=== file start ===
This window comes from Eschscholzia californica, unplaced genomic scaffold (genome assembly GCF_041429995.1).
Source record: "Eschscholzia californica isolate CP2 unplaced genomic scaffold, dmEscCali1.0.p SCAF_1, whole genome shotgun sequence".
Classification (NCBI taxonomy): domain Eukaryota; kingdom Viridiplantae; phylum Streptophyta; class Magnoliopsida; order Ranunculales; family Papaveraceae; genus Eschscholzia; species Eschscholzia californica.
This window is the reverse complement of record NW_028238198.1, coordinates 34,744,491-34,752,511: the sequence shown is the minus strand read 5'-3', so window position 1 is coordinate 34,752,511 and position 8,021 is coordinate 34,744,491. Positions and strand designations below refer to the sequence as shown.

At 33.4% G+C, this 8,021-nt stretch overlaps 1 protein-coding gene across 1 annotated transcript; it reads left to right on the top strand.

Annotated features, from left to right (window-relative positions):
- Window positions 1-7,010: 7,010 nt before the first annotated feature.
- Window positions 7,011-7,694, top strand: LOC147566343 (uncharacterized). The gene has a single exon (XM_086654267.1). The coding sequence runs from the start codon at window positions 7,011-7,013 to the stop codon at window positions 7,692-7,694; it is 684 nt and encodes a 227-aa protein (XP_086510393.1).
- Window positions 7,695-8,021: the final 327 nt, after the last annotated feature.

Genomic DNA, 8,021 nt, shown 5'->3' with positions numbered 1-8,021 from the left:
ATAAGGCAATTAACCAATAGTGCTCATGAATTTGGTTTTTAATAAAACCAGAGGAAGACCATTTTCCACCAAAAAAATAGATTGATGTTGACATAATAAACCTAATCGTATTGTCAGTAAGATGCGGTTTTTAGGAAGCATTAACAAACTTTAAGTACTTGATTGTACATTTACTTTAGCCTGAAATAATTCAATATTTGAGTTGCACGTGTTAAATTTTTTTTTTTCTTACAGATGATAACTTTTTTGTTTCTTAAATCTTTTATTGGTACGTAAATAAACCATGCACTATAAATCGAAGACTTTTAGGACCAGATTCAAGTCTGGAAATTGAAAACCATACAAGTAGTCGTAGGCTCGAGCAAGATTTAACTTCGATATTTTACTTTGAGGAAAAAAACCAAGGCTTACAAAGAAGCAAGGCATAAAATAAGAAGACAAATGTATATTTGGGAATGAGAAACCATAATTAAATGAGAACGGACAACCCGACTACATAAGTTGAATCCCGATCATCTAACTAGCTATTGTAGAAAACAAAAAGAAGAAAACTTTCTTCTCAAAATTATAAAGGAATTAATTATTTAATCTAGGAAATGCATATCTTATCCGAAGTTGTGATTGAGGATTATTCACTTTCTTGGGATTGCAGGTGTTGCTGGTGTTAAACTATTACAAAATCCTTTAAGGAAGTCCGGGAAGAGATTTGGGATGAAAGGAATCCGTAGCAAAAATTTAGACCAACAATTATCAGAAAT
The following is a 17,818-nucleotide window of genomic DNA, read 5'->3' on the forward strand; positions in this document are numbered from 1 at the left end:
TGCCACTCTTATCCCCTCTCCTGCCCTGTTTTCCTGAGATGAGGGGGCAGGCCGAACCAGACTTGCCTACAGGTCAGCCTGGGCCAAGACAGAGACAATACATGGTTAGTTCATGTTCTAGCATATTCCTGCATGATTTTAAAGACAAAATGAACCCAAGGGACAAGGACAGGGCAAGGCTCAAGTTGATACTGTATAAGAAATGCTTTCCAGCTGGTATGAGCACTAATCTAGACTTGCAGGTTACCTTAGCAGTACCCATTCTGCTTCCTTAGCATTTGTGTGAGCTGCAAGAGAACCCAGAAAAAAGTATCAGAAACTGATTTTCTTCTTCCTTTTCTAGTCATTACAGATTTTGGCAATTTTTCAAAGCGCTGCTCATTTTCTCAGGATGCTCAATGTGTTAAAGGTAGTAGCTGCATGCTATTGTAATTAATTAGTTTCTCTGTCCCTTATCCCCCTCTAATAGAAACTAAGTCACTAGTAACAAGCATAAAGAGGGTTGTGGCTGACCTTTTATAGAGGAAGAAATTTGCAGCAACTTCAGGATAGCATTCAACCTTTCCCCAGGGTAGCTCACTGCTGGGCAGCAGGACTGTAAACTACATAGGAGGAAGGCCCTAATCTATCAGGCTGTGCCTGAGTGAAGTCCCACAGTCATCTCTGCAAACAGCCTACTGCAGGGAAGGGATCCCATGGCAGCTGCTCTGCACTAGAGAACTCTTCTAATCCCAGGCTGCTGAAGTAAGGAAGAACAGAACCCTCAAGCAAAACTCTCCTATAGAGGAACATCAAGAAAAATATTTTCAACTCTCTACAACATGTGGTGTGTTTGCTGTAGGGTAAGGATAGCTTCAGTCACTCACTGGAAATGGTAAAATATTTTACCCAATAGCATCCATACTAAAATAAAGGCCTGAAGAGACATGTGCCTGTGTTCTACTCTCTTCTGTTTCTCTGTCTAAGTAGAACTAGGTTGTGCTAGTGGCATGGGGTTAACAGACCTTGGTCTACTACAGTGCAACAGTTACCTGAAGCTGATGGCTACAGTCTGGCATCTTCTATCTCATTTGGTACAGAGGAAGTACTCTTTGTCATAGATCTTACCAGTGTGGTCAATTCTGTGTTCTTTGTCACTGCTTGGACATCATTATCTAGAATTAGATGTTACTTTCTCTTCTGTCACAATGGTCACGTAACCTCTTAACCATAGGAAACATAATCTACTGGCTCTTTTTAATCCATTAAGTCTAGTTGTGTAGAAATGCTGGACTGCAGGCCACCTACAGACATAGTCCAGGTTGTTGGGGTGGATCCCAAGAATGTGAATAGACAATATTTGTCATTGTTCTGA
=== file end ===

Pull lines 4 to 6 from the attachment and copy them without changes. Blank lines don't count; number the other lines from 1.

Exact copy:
This window is the reverse complement of record NW_028238198.1, coordinates 34,744,491-34,752,511: the sequence shown is the minus strand read 5'-3', so window position 1 is coordinate 34,752,511 and position 8,021 is coordinate 34,744,491. Positions and strand designations below refer to the sequence as shown.

At 33.4% G+C, this 8,021-nt stretch overlaps 1 protein-coding gene across 1 annotated transcript; it reads left to right on the top strand.

Annotated features, from left to right (window-relative positions):